Unlike Texas, Colorado and Pennsylvania, California has never enforced setbacks, despite being among the most progressive states on combating climate change, the Times reported.

A MESSAGE FROM SOUTHERN COMPANY

 

At Southern Company, we achieved our interim net zero energy goal ten years early. Today, we continue our work toward a net zero future.

OIL INDUSTRY 'WILL NOT BE CODDLED ANYMORE'

Protecting "the vulnerable among us": Jared Blumenfeld, secretary of the California Environmental Protection Agency, said that the dominant focus of the regulation is to protect "the vulnerable among us," as most people who live near oil and gas wells tend to be toward the lower end of the economic spectrum, the Times reported.

"Extracting oil is a dirty business and it's had a real impact on Californians," Blumenfeld said, according to the Times. "If any of us had to live next to a pump jack or oil facility, we'd be worried every day about our family's health."

Environmental groups applaud the move: Ann Alexander, senior attorney for the Natural Resources Defense Council, praised Newsom and his oil and gas supervisor, Uduak-Joe Ntuk, for "displaying some real leadership chops with this proposal" and for sending "a message to the oil industry that it will not be coddled anymore."

"California is really taking the bull by the horns this time," Alexander said in a press statement. "State regulators listened to the scientists and did not shy away from proposing the largest statewide setback requirement in the nation when it became clear that it was needed to protect public health." 

Last words: "It's a great first step toward freeing these communities and our state entirely from the health and climate harm wreaked by oil drilling," she added.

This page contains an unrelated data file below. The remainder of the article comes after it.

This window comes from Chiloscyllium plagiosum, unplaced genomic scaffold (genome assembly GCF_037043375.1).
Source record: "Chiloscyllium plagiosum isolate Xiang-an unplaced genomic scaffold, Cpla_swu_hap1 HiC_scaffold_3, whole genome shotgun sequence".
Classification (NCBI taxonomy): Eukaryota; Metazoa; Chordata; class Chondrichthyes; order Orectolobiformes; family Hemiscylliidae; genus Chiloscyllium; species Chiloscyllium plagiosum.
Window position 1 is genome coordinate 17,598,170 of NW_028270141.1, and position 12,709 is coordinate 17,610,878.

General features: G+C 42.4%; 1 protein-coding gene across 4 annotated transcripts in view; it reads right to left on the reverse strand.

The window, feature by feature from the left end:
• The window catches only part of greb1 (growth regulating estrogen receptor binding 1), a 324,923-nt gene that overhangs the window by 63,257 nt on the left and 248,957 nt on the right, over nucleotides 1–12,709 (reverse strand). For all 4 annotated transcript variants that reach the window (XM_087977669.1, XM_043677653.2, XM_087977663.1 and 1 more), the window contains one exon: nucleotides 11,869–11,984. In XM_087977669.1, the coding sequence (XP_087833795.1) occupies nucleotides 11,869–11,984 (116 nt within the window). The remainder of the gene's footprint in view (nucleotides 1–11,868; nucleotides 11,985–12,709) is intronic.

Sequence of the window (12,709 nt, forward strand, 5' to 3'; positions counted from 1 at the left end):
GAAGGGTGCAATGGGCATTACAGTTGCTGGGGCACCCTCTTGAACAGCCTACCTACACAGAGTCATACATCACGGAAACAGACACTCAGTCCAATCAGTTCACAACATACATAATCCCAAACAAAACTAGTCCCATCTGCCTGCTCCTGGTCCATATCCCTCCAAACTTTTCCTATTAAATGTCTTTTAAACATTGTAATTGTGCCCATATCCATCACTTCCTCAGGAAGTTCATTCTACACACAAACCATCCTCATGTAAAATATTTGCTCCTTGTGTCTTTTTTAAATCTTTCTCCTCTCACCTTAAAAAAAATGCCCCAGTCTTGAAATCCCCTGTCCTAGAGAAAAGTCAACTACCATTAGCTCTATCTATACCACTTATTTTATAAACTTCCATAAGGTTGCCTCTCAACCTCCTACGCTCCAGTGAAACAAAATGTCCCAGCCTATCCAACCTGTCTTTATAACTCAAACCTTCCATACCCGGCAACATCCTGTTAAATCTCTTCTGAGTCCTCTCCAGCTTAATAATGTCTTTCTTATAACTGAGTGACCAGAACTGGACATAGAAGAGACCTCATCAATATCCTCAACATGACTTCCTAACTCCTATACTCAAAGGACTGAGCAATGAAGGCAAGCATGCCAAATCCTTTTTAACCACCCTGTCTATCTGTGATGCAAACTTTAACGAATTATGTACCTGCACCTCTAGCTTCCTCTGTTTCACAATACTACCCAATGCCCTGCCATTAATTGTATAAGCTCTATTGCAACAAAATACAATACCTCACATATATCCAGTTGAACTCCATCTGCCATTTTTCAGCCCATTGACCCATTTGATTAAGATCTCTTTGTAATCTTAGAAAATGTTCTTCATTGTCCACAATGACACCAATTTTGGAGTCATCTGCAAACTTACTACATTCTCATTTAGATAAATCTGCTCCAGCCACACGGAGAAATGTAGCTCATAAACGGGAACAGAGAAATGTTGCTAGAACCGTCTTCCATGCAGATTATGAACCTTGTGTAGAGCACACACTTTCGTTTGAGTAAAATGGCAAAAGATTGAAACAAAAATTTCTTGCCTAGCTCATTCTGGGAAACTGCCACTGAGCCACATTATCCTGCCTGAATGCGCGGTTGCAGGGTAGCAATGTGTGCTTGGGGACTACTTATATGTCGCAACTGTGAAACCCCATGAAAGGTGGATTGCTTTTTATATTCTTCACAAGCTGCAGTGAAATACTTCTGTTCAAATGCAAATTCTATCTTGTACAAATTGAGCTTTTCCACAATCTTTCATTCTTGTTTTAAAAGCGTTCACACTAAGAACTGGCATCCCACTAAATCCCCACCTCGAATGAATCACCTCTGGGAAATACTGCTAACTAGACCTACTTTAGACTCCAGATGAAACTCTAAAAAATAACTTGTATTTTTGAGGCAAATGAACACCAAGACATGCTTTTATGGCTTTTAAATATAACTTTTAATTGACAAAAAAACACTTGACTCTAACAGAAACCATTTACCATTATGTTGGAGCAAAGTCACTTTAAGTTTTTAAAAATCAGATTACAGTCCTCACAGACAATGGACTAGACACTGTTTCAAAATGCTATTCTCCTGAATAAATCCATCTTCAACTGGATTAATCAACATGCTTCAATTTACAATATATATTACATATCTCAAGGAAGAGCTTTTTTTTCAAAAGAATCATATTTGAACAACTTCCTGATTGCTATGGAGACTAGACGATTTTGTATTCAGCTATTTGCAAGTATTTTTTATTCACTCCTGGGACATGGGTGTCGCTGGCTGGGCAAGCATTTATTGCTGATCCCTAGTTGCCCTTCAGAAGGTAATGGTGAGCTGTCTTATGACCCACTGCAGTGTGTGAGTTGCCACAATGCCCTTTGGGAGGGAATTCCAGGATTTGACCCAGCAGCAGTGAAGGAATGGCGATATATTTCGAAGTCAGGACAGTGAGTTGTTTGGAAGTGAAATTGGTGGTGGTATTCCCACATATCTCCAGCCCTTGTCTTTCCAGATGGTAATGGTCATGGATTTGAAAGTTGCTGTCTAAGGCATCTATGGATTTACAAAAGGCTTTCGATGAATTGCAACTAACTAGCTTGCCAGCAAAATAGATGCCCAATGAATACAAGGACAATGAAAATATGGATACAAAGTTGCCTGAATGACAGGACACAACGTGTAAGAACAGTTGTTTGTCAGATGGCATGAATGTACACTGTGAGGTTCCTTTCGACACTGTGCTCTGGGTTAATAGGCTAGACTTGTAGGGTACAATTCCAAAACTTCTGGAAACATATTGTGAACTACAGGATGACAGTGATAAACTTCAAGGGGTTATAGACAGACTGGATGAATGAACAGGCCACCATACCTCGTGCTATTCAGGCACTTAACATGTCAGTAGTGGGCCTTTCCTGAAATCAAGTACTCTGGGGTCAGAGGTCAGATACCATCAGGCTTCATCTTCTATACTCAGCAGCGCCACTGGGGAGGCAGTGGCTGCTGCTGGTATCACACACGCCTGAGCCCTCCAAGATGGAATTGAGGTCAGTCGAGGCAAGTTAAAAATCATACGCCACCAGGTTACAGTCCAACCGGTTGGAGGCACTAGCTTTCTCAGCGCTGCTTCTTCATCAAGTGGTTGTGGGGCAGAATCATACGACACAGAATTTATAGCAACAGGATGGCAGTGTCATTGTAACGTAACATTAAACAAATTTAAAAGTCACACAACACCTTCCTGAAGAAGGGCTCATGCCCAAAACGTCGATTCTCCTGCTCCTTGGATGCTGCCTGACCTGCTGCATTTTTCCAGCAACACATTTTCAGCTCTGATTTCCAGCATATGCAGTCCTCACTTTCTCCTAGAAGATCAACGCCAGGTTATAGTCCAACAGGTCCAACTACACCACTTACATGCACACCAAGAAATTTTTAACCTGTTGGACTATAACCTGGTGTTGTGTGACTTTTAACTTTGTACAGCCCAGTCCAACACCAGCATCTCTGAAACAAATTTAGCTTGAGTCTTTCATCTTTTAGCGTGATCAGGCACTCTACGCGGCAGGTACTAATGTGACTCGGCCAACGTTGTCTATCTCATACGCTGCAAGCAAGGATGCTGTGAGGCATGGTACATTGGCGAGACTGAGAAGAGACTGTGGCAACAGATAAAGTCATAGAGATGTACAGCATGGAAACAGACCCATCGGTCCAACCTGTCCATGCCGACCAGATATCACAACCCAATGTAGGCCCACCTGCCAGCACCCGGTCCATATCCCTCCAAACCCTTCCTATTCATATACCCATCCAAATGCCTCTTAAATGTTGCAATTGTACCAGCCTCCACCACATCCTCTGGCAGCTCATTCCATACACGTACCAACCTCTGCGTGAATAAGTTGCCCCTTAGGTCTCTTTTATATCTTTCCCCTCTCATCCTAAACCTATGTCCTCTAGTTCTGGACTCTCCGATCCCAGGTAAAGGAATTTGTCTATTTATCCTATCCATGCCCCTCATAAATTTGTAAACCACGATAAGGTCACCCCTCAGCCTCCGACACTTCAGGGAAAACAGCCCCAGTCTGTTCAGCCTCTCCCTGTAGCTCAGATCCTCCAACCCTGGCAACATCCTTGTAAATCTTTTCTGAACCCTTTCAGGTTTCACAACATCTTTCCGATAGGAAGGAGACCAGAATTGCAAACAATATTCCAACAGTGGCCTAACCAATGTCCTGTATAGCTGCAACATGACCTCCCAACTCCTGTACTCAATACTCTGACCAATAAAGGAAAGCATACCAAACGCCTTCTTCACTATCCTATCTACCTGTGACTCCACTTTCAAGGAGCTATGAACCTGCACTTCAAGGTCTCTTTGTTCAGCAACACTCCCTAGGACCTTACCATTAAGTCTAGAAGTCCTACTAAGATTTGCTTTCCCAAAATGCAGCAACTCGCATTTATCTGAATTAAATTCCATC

Democrats' secret weapon against fossil fuel emissions

A key federal oversight group has labeled climate change an existential threat to the financial system, and is directing key regulators like the Securities and Exchange Commission (SEC) to do what they can to lower emissions.

In doing so, the group has "put Wall Street on notice" while giving Democrats the tools to make financial regulation one of their key remaining tools in fighting climate change, as Becca Ellison of Evergreen Action told Equilibrium. 

First steps: The report by the Financial Stability Oversight Council (FSOC) steered clear of specific prescriptions to financial regulators - avoiding calls for mandatory stress tests, capital requirements or caps on fossil fuel investments, as Sylvan Lane reported Thursday in The Hill.

But by finding that a "disorderly transition" to a low carbon economy was a key threat to the economy, the FSOC opened the potential floodgates for financial regulators to act against emissions in order to stabilize the market, Alex Martin of Americans for Financial Reform told Equilibrium.  

An "obvious," if unstated, conclusion: While Martin voiced disappointment with the report's lack of specific guidelines, he said that "once you make that call, it's obvious [that regulators] need to intervene, and the end result of that process will be lower emissions."

"And that will happen because emissions threaten the financial system," he added.

"A dereliction of duty": "The phrasing of the recommendations is extremely weak, with most couched in several layers of caveats," Yevgeny Shrago, a policy counsel with Public Citizen, told Equilibrium.

But behind all the "as necessary" and "review and consider" clauses was a clear warning to America's financial system that could be a spur to regulators, Shrago acknowledged. 

"If you take what they say seriously about climate being a risk, then there's no question that regulators need to take a bunch of these actions," he said, adding that failing to do so "would be a dereliction of their duty."

A MESSAGE FROM SOUTHERN COMPANY

 

At Southern Company, we achieved our interim net zero energy goal ten years early. Today, we continue our work toward a net zero future.

A LOOK INSIDE THE REPORT

A new focus on equity: The FSOC report also represented one of the first major assessments from a financial regulator to acknowledge that "communities of color are facing risk from climate first and worse, and they hold the bill most acutely if we go into a climate recession," Ellison of Evergreen Action said.